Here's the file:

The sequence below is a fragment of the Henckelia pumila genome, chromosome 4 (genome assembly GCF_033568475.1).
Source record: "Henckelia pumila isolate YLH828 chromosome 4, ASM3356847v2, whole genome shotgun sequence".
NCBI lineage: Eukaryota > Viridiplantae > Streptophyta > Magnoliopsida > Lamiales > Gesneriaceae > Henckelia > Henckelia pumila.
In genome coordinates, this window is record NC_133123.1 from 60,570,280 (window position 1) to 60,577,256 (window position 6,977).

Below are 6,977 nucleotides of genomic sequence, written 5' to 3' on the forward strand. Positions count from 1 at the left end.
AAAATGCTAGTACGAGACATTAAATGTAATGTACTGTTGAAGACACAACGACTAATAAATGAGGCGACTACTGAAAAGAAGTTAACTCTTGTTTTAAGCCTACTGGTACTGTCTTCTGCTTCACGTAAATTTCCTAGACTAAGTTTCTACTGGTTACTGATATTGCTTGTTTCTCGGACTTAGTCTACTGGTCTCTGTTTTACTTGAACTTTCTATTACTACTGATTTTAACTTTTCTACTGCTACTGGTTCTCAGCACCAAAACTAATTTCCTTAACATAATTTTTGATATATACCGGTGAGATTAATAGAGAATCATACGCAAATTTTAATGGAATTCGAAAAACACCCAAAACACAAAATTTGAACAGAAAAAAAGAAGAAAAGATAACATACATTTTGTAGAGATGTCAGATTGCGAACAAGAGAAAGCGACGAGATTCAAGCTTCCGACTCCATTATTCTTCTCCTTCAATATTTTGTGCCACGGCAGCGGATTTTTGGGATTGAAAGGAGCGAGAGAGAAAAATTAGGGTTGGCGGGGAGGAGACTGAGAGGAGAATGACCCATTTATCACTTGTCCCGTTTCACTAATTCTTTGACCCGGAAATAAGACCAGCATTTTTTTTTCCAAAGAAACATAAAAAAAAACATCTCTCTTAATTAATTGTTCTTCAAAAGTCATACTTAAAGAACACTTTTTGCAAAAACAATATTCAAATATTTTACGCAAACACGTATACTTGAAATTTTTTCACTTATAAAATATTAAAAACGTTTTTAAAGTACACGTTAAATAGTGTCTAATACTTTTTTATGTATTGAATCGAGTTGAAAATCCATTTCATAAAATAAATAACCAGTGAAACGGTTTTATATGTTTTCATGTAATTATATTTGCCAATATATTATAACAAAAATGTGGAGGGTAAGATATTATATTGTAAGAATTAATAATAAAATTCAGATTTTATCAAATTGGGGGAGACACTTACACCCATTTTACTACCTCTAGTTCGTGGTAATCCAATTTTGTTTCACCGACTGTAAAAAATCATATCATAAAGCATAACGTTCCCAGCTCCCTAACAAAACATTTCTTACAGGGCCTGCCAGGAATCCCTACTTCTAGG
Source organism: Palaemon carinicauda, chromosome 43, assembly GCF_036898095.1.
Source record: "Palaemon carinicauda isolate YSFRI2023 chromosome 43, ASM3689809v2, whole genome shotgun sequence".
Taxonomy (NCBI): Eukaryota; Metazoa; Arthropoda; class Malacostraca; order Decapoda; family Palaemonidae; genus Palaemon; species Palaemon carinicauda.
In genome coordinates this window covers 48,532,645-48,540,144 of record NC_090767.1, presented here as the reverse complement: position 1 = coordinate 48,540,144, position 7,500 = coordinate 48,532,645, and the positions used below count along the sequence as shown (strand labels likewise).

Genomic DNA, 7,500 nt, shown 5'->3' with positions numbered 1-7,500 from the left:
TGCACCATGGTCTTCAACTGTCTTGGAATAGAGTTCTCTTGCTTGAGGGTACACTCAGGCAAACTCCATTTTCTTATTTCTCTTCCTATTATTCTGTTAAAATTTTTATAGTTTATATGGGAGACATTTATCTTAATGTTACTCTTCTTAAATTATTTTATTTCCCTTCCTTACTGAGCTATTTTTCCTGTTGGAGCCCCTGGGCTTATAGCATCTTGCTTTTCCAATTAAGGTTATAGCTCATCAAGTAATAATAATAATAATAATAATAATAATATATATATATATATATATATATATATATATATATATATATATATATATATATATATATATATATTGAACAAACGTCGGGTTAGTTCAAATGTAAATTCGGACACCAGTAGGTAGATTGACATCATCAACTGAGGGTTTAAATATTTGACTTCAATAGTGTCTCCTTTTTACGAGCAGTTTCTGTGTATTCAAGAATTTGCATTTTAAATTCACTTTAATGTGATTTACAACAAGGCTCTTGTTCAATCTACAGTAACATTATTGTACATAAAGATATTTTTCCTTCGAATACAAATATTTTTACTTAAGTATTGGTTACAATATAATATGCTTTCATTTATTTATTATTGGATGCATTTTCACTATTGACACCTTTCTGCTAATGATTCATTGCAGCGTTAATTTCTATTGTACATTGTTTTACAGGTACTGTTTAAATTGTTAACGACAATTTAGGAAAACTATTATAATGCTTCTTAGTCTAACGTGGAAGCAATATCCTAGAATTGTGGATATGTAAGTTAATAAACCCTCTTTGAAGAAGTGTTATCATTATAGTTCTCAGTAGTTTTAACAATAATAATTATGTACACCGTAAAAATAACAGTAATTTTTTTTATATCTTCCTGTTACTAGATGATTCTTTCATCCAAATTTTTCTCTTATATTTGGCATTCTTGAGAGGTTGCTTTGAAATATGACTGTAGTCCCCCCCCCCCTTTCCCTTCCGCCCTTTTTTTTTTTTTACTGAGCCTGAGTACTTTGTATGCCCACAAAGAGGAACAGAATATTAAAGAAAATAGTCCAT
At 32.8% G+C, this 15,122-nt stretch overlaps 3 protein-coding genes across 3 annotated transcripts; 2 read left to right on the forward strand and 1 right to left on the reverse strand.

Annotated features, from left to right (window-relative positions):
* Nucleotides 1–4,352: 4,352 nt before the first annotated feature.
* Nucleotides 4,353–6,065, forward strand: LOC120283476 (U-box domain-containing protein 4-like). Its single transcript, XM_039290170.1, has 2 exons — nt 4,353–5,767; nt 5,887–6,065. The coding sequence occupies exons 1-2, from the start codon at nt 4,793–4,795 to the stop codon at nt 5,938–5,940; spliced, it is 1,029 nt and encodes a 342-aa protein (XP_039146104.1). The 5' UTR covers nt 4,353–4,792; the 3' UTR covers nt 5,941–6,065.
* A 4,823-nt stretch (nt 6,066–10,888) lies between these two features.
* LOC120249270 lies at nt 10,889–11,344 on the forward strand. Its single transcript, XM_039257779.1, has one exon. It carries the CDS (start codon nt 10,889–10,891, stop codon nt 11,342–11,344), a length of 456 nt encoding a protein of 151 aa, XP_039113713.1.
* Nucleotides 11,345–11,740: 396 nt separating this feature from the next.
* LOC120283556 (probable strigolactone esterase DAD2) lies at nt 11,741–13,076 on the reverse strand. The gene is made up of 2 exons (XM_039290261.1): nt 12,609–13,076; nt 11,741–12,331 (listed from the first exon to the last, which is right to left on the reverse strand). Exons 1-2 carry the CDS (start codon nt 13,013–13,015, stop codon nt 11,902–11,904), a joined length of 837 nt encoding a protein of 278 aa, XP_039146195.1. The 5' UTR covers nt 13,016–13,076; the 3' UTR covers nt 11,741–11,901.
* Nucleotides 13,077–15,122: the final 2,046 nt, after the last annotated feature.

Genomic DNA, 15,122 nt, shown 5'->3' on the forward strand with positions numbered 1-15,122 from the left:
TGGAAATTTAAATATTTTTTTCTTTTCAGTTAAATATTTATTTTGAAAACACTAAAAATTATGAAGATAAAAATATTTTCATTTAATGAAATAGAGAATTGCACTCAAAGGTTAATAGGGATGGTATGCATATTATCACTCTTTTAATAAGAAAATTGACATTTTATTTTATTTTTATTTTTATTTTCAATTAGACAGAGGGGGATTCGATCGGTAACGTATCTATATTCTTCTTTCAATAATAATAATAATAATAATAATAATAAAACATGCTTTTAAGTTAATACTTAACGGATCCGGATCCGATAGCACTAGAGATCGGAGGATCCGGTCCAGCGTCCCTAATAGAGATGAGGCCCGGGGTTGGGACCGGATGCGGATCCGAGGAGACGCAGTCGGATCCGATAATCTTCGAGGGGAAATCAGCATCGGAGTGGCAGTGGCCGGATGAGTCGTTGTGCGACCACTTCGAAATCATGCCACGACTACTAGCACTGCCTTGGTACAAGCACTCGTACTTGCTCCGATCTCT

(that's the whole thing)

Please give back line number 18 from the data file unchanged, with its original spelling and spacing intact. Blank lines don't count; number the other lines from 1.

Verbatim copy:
* LOC120249270 lies at nt 10,889–11,344 on the forward strand. Its single transcript, XM_039257779.1, has one exon. It carries the CDS (start codon nt 10,889–10,891, stop codon nt 11,342–11,344), a length of 456 nt encoding a protein of 151 aa, XP_039113713.1.